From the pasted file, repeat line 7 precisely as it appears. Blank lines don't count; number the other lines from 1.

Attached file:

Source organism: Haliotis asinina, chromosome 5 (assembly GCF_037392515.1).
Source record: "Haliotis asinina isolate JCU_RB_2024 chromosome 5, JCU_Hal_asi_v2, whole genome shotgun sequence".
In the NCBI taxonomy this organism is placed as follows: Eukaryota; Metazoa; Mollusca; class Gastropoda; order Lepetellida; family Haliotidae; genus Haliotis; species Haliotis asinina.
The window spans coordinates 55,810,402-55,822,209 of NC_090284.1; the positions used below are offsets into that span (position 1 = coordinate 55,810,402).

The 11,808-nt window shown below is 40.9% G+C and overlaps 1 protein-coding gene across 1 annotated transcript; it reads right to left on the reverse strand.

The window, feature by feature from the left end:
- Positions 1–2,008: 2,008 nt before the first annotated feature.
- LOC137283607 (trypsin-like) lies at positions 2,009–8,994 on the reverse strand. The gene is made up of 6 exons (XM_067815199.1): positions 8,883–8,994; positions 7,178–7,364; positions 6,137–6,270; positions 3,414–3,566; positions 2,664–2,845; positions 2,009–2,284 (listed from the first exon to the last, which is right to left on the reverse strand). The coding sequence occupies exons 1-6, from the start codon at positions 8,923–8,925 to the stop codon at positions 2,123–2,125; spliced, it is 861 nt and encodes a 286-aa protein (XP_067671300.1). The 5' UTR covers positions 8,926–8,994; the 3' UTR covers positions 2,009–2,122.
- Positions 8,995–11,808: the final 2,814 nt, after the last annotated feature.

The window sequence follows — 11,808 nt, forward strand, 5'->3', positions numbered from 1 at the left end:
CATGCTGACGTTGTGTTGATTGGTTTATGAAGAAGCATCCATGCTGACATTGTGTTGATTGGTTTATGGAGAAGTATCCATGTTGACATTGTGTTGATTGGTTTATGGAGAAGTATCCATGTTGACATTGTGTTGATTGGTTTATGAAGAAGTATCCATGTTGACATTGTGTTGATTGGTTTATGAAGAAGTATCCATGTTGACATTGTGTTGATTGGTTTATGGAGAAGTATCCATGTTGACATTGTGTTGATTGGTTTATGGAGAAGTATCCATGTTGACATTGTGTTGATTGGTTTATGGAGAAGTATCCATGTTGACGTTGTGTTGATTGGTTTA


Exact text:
- Positions 1–2,008: 2,008 nt before the first annotated feature.